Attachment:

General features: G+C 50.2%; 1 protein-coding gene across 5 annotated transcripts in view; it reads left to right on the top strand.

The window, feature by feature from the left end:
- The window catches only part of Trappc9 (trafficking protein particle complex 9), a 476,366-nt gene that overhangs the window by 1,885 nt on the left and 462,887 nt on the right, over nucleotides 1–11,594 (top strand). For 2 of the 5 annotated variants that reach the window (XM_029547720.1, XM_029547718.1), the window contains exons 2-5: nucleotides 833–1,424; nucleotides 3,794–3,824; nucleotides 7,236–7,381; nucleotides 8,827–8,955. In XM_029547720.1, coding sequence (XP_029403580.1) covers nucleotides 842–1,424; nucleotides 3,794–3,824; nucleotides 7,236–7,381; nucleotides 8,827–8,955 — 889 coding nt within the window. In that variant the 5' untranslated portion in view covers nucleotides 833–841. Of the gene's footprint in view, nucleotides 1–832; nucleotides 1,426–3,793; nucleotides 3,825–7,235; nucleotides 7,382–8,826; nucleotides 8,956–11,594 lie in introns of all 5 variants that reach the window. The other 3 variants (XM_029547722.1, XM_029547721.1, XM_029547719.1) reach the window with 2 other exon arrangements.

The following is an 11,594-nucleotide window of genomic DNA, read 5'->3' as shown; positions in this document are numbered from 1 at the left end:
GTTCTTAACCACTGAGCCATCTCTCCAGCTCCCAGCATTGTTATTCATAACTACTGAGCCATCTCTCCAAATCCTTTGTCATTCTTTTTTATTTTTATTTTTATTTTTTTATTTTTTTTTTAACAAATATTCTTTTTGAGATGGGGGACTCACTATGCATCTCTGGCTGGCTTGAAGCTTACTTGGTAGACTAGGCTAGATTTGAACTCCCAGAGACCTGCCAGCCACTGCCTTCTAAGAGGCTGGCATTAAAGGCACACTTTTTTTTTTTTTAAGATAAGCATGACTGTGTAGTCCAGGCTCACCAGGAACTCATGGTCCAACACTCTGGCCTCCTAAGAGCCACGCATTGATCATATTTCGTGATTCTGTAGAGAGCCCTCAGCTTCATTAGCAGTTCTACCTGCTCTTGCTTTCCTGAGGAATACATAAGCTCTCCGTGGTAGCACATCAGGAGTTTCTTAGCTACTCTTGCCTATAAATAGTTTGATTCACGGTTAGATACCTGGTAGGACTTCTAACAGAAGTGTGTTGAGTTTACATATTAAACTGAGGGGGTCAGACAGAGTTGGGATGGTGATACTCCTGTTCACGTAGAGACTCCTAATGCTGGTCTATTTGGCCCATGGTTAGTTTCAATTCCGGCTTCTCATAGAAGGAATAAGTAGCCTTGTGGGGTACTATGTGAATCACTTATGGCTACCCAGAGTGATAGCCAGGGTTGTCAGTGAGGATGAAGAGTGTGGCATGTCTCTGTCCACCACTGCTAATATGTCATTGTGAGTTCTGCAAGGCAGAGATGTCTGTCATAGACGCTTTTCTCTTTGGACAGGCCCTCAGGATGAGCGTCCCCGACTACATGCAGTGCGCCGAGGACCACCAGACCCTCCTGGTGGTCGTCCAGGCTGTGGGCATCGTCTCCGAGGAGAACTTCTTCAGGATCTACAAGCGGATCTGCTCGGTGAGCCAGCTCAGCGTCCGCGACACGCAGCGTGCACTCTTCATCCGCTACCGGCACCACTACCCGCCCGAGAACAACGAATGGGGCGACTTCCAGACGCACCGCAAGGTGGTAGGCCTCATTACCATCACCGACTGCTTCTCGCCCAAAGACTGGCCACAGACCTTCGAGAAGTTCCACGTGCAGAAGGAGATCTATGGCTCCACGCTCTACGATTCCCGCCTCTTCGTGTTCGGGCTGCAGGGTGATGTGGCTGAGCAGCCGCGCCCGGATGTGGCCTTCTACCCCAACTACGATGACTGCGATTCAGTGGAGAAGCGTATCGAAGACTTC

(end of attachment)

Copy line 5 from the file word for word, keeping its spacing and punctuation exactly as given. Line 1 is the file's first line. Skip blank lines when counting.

GTTCTTAACCACTGAGCCATCTCTCCAGCTCCCAGCATTGTTATTCATAACTACTGAGCCATCTCTCCAAATCCTTTGTCATTCTTTTTTATTTTTATTTTTATTTTTTTATTTTTTTTTTAACAAATATTCTTTTTGAGATGGGGGACTCACTATGCATCTCTGGCTGGCTTGAAGCTTACTTGGTAGACTAGGCTAGATTTGAACTCCCAGAGACCTGCCAGCCACTGCCTTCTAAGAGGCTGGCATTAAAGGCACACTTTTTTTTTTTTTAAGATAAGCATGACTGTGTAGTCCAGGCTCACCAGGAACTCATGGTCCAACACTCTGGCCTCCTAAGAGCCACGCATTGATCATATTTCGTGATTCTGTAGAGAGCCCTCAGCTTCATTAGCAGTTCTACCTGCTCTTGCTTTCCTGAGGAATACATAAGCTCTCCGTGGTAGCACATCAGGAGTTTCTTAGCTACTCTTGCCTATAAATAGTTTGATTCACGGTTAGATACCTGGTAGGACTTCTAACAGAAGTGTGTTGAGTTTACATATTAAACTGAGGGGGTCAGACAGAGTTGGGATGGTGATACTCCTGTTCACGTAGAGACTCCTAATGCTGGTCTATTTGGCCCATGGTTAGTTTCAATTCCGGCTTCTCATAGAAGGAATAAGTAGCCTTGTGGGGTACTATGTGAATCACTTATGGCTACCCAGAGTGATAGCCAGGGTTGTCAGTGAGGATGAAGAGTGTGGCATGTCTCTGTCCACCACTGCTAATATGTCATTGTGAGTTCTGCAAGGCAGAGATGTCTGTCATAGACGCTTTTCTCTTTGGACAGGCCCTCAGGATGAGCGTCCCCGACTACATGCAGTGCGCCGAGGACCACCAGACCCTCCTGGTGGTCGTCCAGGCTGTGGGCATCGTCTCCGAGGAGAACTTCTTCAGGATCTACAAGCGGATCTGCTCGGTGAGCCAGCTCAGCGTCCGCGACACGCAGCGTGCACTCTTCATCCGCTACCGGCACCACTACCCGCCCGAGAACAACGAATGGGGCGACTTCCAGACGCACCGCAAGGTGGTAGGCCTCATTACCATCACCGACTGCTTCTCGCCCAAAGACTGGCCACAGACCTTCGAGAAGTTCCACGTGCAGAAGGAGATCTATGGCTCCACGCTCTACGATTCCCGCCTCTTCGTGTTCGGGCTGCAGGGTGATGTGGCTGAGCAGCCGCGCCCGGATGTGGCCTTCTACCCCAACTACGATGACTGCGATTCAGTGGAGAAGCGTATCGAAGACTTC